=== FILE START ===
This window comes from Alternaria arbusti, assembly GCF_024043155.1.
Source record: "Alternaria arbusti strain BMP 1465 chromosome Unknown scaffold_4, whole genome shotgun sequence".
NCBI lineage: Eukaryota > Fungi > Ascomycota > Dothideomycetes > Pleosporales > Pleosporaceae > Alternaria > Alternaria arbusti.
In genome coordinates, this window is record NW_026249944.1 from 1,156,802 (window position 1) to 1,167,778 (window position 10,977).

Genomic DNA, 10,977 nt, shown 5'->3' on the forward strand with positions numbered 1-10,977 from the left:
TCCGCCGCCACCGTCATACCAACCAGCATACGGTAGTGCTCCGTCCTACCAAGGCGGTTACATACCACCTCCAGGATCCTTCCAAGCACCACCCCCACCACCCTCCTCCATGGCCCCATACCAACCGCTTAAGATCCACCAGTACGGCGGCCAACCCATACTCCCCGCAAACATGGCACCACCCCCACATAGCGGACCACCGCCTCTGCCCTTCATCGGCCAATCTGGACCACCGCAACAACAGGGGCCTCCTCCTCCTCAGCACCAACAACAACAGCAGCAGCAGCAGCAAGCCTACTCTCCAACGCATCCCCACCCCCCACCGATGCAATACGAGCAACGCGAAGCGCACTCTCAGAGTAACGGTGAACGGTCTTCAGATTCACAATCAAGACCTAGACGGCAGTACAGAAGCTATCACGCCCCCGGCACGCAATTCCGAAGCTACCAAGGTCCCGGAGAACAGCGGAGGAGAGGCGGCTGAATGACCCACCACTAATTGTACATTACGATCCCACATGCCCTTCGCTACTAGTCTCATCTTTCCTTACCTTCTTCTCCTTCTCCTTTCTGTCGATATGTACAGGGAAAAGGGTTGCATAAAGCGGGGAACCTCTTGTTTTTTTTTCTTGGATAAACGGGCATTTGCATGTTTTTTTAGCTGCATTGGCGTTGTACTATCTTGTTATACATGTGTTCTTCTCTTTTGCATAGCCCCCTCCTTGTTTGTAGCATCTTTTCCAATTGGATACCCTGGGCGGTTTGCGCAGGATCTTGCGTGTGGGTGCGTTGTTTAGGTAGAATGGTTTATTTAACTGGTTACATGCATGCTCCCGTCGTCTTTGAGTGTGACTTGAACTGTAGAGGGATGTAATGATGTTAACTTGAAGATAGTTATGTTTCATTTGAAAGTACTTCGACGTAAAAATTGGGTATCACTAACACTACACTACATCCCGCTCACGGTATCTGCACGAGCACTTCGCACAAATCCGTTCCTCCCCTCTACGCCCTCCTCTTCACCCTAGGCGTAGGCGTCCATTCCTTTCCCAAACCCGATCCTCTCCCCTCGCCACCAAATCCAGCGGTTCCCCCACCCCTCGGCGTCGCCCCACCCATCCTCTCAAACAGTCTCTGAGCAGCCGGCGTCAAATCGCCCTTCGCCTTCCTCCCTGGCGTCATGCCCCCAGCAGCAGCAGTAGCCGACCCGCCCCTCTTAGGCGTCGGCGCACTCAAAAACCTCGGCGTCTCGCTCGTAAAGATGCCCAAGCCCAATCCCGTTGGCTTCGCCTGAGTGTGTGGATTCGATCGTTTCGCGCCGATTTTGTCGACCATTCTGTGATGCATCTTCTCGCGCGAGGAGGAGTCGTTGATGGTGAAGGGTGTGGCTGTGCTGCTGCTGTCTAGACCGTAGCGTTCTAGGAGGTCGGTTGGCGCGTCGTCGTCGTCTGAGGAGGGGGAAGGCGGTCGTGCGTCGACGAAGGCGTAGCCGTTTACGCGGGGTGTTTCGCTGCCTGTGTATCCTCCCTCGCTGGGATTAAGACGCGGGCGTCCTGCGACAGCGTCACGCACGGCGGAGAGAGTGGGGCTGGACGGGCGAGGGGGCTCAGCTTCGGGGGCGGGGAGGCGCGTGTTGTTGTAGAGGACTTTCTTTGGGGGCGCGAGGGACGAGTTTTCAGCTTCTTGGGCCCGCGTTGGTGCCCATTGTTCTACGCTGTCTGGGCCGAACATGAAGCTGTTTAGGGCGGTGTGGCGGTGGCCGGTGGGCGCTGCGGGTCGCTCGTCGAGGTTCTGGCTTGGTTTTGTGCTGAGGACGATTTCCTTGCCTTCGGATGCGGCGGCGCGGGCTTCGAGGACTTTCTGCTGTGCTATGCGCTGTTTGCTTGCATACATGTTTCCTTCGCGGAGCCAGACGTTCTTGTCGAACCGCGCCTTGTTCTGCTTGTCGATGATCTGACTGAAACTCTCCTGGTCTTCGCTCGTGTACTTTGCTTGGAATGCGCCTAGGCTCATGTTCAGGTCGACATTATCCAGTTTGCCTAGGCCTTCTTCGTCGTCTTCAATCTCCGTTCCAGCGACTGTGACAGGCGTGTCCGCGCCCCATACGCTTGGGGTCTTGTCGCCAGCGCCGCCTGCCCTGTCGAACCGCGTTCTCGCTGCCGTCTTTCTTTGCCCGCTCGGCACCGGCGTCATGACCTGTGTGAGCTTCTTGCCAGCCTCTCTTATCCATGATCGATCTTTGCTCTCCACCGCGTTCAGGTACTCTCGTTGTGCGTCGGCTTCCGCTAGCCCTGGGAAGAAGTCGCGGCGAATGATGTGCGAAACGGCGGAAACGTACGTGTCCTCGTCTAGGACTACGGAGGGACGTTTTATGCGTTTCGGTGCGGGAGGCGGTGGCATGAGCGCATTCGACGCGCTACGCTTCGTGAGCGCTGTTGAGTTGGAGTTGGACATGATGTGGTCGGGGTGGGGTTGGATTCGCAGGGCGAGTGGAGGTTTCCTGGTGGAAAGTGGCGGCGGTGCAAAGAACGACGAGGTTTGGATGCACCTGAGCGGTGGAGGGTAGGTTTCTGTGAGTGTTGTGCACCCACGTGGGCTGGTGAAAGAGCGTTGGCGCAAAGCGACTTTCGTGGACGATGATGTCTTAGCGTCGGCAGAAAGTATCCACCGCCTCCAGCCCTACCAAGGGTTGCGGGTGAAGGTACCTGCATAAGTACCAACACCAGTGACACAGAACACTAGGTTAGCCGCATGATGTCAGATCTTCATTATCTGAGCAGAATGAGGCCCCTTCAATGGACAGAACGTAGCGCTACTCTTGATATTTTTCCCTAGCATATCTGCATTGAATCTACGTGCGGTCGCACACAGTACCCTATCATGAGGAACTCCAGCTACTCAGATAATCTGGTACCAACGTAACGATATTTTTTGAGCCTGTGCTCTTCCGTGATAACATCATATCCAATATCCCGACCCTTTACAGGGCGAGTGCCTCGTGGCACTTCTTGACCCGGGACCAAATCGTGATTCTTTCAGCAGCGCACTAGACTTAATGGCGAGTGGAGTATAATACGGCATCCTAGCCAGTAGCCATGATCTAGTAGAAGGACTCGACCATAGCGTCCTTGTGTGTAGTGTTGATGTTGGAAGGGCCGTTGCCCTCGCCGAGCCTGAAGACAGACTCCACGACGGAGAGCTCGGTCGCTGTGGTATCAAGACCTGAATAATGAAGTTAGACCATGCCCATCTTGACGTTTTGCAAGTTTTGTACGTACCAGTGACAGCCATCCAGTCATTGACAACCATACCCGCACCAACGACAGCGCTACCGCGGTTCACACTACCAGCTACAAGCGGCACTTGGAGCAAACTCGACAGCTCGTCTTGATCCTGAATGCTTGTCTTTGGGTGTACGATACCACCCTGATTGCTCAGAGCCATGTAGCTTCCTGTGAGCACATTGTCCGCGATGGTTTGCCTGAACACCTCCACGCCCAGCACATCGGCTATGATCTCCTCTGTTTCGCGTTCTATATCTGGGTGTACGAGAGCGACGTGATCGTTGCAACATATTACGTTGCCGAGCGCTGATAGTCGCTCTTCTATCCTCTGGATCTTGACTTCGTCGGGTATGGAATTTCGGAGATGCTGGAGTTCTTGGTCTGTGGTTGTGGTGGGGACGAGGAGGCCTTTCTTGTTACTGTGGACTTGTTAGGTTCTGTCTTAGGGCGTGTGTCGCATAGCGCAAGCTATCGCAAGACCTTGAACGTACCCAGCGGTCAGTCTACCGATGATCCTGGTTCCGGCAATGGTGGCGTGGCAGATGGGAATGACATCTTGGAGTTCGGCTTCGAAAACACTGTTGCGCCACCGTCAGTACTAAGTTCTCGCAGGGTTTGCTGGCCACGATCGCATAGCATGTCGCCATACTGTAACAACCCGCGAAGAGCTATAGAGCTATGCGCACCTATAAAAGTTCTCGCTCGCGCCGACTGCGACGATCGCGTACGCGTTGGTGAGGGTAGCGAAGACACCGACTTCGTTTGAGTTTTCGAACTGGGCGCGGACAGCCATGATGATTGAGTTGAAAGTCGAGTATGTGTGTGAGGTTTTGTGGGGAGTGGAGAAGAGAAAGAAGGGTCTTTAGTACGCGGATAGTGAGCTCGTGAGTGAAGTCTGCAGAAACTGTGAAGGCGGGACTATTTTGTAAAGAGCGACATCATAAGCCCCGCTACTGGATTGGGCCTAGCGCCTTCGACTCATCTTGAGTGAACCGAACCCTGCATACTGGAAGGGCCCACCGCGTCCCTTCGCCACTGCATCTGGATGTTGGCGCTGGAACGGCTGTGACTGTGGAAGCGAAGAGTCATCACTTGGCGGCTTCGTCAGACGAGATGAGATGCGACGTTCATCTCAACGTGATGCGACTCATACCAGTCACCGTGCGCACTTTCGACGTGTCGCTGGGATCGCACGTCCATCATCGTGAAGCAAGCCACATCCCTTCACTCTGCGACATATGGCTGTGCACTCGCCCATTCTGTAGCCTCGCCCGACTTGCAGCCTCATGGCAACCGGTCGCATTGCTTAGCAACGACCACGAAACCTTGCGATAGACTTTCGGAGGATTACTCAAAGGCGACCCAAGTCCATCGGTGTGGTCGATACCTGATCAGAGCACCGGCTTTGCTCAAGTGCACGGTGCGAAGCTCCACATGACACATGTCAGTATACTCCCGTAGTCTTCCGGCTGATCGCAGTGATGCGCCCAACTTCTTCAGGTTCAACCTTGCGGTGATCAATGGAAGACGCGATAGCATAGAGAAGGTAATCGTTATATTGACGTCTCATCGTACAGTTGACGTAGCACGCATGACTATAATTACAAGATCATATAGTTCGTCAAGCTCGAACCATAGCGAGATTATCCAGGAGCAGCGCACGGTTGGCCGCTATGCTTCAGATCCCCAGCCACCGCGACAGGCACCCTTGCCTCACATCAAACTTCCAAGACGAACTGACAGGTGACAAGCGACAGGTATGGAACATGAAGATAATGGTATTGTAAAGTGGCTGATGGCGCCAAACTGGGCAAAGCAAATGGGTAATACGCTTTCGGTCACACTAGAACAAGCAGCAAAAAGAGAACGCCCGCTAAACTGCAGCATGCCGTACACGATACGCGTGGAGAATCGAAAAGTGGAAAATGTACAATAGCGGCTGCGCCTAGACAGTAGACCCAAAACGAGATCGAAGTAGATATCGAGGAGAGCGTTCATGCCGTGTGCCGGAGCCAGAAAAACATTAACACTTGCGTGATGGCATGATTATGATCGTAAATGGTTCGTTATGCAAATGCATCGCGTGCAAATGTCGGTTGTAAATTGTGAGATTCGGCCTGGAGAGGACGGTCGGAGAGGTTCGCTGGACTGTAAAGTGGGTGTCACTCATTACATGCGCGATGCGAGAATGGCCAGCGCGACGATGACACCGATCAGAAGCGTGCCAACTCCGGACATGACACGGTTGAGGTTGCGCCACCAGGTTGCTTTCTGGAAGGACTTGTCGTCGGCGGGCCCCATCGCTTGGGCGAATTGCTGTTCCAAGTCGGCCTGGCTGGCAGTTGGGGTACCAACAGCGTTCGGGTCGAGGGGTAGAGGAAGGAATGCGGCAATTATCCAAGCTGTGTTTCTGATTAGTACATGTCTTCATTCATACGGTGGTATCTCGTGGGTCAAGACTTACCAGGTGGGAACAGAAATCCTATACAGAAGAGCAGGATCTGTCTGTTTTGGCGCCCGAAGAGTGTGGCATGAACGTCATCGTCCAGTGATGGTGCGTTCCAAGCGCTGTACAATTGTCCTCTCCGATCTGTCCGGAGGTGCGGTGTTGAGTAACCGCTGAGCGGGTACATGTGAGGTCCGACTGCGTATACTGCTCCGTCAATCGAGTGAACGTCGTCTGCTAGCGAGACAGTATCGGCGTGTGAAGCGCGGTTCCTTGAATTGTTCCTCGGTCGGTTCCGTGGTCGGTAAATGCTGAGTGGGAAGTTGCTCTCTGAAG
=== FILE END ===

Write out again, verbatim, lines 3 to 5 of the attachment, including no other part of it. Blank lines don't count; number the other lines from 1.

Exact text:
NCBI lineage: Eukaryota > Fungi > Ascomycota > Dothideomycetes > Pleosporales > Pleosporaceae > Alternaria > Alternaria arbusti.
In genome coordinates, this window is record NW_026249944.1 from 1,156,802 (window position 1) to 1,167,778 (window position 10,977).

Genomic DNA, 10,977 nt, shown 5'->3' on the forward strand with positions numbered 1-10,977 from the left: